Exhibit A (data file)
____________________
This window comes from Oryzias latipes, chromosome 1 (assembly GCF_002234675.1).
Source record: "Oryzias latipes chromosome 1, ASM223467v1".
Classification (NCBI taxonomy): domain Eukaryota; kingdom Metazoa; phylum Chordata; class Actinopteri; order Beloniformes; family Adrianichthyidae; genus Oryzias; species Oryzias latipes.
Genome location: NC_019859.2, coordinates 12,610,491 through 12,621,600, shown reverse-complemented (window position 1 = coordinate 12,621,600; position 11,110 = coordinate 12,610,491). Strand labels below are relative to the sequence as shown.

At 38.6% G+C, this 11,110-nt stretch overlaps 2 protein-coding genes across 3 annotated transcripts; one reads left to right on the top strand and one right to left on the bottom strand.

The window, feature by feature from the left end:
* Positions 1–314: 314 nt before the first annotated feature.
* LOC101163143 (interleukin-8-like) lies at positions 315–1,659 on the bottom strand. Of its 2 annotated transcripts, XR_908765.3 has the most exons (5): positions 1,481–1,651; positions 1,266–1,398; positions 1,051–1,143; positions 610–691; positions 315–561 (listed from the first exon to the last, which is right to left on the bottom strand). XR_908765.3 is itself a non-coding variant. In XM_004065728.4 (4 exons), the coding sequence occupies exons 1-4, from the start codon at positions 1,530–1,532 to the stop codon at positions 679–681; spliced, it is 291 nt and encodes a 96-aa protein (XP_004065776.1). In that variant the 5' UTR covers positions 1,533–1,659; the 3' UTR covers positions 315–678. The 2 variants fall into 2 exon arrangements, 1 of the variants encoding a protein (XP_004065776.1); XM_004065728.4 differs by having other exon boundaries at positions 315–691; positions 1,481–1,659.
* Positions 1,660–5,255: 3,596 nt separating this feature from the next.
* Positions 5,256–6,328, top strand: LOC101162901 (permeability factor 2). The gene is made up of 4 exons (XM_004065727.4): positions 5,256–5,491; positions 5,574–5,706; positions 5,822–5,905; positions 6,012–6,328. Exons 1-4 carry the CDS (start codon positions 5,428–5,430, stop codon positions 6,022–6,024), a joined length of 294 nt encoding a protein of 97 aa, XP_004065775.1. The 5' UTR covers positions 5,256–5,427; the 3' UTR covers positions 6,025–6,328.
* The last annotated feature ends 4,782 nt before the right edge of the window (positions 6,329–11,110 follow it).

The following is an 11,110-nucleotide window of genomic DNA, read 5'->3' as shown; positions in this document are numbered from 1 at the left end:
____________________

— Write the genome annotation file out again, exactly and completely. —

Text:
This window comes from Oryzias latipes, chromosome 1 (assembly GCF_002234675.1).
Source record: "Oryzias latipes chromosome 1, ASM223467v1".
Classification (NCBI taxonomy): domain Eukaryota; kingdom Metazoa; phylum Chordata; class Actinopteri; order Beloniformes; family Adrianichthyidae; genus Oryzias; species Oryzias latipes.
Genome location: NC_019859.2, coordinates 12,610,491 through 12,621,600, shown reverse-complemented (window position 1 = coordinate 12,621,600; position 11,110 = coordinate 12,610,491). Strand labels below are relative to the sequence as shown.

At 38.6% G+C, this 11,110-nt stretch overlaps 2 protein-coding genes across 3 annotated transcripts; one reads left to right on the top strand and one right to left on the bottom strand.

The window, feature by feature from the left end:
* Positions 1–314: 314 nt before the first annotated feature.
* LOC101163143 (interleukin-8-like) lies at positions 315–1,659 on the bottom strand. Of its 2 annotated transcripts, XR_908765.3 has the most exons (5): positions 1,481–1,651; positions 1,266–1,398; positions 1,051–1,143; positions 610–691; positions 315–561 (listed from the first exon to the last, which is right to left on the bottom strand). XR_908765.3 is itself a non-coding variant. In XM_004065728.4 (4 exons), the coding sequence occupies exons 1-4, from the start codon at positions 1,530–1,532 to the stop codon at positions 679–681; spliced, it is 291 nt and encodes a 96-aa protein (XP_004065776.1). In that variant the 5' UTR covers positions 1,533–1,659; the 3' UTR covers positions 315–678. The 2 variants fall into 2 exon arrangements, 1 of the variants encoding a protein (XP_004065776.1); XM_004065728.4 differs by having other exon boundaries at positions 315–691; positions 1,481–1,659.
* Positions 1,660–5,255: 3,596 nt separating this feature from the next.
* Positions 5,256–6,328, top strand: LOC101162901 (permeability factor 2). The gene is made up of 4 exons (XM_004065727.4): positions 5,256–5,491; positions 5,574–5,706; positions 5,822–5,905; positions 6,012–6,328. Exons 1-4 carry the CDS (start codon positions 5,428–5,430, stop codon positions 6,022–6,024), a joined length of 294 nt encoding a protein of 97 aa, XP_004065775.1. The 5' UTR covers positions 5,256–5,427; the 3' UTR covers positions 6,025–6,328.
* The last annotated feature ends 4,782 nt before the right edge of the window (positions 6,329–11,110 follow it).

The following is an 11,110-nucleotide window of genomic DNA, read 5'->3' as shown; positions in this document are numbered from 1 at the left end: